Bora-Bora is an almost perfect textbook example of the theory of atoll formation that was propounded by Charles Darwin a good 100 years before anyone had the proper tools and gumption to prove him right. In French Polynesia today there are many islands—Tahiti, for one—whose original volcanic bases still rear massively into the sky, and there are many atolls whose original island centers have long since sunk back into the sea—as Darwin surmised—leaving only a coralloid ring of reef as a lovely memory of their exuberant past. Bora-Bora lies somewhere in between: a lot of it has gone but it is not yet a memory. The deep crater of the major volcano on Bora-Bora is already underwater, but not yet so deep that it can be forgotten. The coral abuilding on the steep cone of the volcano still reaches within a snorkeler's distance of the surface. Although one spectacular, vertical remnant of the volcano rim, Mt. Temanu, still presses heaven hard enough to wring clouds out of the damp sea wind, most of the original igneous rock is undersea, and the atoll ring of tidal reef and barrier islands lies well away from the main shore. Much of the water inside the large lagoon is deep enough for a full-keeled clipper, but in places it is shallow enough to rip open the bottom of a rubber raft. To sum up all this topographical smitter-smatter in a single sentence that no geologist, pro-Darwin or anti, can dispute, today Bora-Bora is one hell of a wonderful watery playground. Erwin Christian has established a business as Bora-Bora's playground director. His "office" is his Tahitian cottage built on stilts into the lagoon near the Hotel Bora-Bora, the best hotel in the South Pacific. He serves as underwater white hunter, fishing guide, tour guide, research assistant, curator, historian and drinking companion for any educated visitor who would like to stretch his luck or at least exercise his muscles or brains a little. On Christian's glass-bottom boat the tourist gets a short intriguing lecture on marine ecology, with a bit of showmanship and balderdash thrown in. Visitors water ski behind his outboard runabout and dive with him in the lagoon or down the deep outside of the reef, where the sharks are sometimes large and sometimes seem interested in people. The fainthearted visitor who prefers not to mingle with the shark can troll from Christian's boat for jack, dolphin and tuna and for the impossible, unpredictable ghost of the deep sea, the wahoo.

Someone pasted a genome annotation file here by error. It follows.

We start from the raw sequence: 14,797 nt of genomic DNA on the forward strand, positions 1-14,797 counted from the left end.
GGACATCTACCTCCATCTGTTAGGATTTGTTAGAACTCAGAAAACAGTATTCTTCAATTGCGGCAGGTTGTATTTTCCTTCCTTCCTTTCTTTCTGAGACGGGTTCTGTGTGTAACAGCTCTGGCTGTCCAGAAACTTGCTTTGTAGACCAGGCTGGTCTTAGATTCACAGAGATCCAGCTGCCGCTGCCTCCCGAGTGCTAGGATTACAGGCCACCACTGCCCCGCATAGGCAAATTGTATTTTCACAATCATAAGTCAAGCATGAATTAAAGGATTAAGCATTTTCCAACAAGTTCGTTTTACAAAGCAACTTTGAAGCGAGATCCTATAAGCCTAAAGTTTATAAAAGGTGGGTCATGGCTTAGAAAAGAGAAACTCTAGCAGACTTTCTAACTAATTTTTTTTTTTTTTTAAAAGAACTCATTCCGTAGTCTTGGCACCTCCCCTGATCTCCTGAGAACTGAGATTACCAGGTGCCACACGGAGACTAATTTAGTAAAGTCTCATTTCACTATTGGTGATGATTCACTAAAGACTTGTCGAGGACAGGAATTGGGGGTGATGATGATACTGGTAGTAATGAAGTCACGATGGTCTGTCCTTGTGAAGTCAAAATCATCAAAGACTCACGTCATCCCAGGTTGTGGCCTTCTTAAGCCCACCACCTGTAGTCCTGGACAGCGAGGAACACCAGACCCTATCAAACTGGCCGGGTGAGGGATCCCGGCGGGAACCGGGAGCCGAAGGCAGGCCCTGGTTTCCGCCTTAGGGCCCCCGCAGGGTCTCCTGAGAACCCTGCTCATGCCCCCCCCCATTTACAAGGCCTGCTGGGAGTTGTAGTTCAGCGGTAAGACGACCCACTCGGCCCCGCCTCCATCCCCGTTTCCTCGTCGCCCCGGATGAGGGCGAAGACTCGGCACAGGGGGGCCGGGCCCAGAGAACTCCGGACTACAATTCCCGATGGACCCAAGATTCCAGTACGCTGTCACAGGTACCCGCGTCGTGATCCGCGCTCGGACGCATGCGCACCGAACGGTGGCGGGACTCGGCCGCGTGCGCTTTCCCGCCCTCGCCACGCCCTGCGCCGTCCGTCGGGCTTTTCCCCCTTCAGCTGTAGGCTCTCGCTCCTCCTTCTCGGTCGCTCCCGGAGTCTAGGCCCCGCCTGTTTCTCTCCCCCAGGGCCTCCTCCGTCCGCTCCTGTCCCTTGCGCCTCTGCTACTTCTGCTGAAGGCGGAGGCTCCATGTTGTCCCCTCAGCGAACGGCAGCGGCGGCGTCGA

On days when the ocean swells created by large, distant arguments are not smothering the reef with foam, Christian takes parties out to the flat reeftop to surf cast, or simply to roam and scavenge for shells. For any dedicated gourmet, the trip to the reef is a must, for the top of it is literally crawling with hors d'oeuvres. Right on the spot the tourist can pluck and wolf down a snail called maoa, and the urchin, pana. There at his feet, ripe for picking, he finds the seaweed, rimu; the white slug, petite b�che demer; the limpet, opihi; the tubeworm, uao; and a number of other wriggling delights that, when eaten fresh and raw, taste every bit as good as the discarded beach sandals that also lie here and there on the reef.